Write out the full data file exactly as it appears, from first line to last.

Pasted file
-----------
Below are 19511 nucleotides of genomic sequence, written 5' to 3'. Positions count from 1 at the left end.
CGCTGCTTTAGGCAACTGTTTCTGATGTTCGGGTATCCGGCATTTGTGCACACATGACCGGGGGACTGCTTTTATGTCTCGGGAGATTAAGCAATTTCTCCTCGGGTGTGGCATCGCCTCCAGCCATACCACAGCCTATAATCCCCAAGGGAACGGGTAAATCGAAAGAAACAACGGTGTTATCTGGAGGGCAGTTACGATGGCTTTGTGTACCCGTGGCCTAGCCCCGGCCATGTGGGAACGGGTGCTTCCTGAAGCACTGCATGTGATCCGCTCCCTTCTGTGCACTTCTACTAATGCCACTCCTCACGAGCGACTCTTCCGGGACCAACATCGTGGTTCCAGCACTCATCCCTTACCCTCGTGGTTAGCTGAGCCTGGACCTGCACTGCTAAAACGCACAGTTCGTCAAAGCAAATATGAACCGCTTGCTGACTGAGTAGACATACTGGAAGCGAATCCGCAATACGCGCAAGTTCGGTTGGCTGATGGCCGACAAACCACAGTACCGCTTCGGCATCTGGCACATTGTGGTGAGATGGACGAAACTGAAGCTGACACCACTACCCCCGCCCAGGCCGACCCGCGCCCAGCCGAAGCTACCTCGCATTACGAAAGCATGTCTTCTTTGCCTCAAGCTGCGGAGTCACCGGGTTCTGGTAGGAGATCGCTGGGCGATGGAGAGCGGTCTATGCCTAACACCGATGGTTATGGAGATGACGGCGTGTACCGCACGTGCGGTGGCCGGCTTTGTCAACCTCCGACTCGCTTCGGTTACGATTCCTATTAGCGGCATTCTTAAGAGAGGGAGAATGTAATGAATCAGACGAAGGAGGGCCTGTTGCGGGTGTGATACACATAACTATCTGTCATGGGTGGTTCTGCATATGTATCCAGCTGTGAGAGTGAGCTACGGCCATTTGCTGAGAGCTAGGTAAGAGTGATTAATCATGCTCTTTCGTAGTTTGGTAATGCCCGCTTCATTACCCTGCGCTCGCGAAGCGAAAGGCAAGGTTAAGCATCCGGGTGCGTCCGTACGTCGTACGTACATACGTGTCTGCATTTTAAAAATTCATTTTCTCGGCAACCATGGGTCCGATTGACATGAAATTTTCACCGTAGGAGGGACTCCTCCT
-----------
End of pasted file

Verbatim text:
Below are 19511 nucleotides of genomic sequence, written 5' to 3'. Positions count from 1 at the left end.
CGCTGCTTTAGGCAACTGTTTCTGATGTTCGGGTATCCGGCATTTGTGCACACATGACCGGGGGACTGCTTTTATGTCTCGGGAGATTAAGCAATTTCTCCTCGGGTGTGGCATCGCCTCCAGCCATACCACAGCCTATAATCCCCAAGGGAACGGGTAAATCGAAAGAAACAACGGTGTTATCTGGAGGGCAGTTACGATGGCTTTGTGTACCCGTGGCCTAGCCCCGGCCATGTGGGAACGGGTGCTTCCTGAAGCACTGCATGTGATCCGCTCCCTTCTGTGCACTTCTACTAATGCCACTCCTCACGAGCGACTCTTCCGGGACCAACATCGTGGTTCCAGCACTCATCCCTTACCCTCGTGGTTAGCTGAGCCTGGACCTGCACTGCTAAAACGCACAGTTCGTCAAAGCAAATATGAACCGCTTGCTGACTGAGTAGACATACTGGAAGCGAATCCGCAATACGCGCAAGTTCGGTTGGCTGATGGCCGACAAACCACAGTACCGCTTCGGCATCTGGCACATTGTGGTGAGATGGACGAAACTGAAGCTGACACCACTACCCCCGCCCAGGCCGACCCGCGCCCAGCCGAAGCTACCTCGCATTACGAAAGCATGTCTTCTTTGCCTCAAGCTGCGGAGTCACCGGGTTCTGGTAGGAGATCGCTGGGCGATGGAGAGCGGTCTATGCCTAACACCGATGGTTATGGAGATGACGGCGTGTACCGCACGTGCGGTGGCCGGCTTTGTCAACCTCCGACTCGCTTCGGTTACGATTCCTATTAGCGGCATTCTTAAGAGAGGGAGAATGTAATGAATCAGACGAAGGAGGGCCTGTTGCGGGTGTGATACACATAACTATCTGTCATGGGTGGTTCTGCATATGTATCCAGCTGTGAGAGTGAGCTACGGCCATTTGCTGAGAGCTAGGTAAGAGTGATTAATCATGCTCTTTCGTAGTTTGGTAATGCCCGCTTCATTACCCTGCGCTCGCGAAGCGAAAGGCAAGGTTAAGCATCCGGGTGCGTCCGTACGTCGTACGTACATACGTGTCTGCATTTTAAAAATTCATTTTCTCGGCAACCATGGGTCCGATTGACATGAAATTTTCACCGTAGGAGGGACTCCTCCT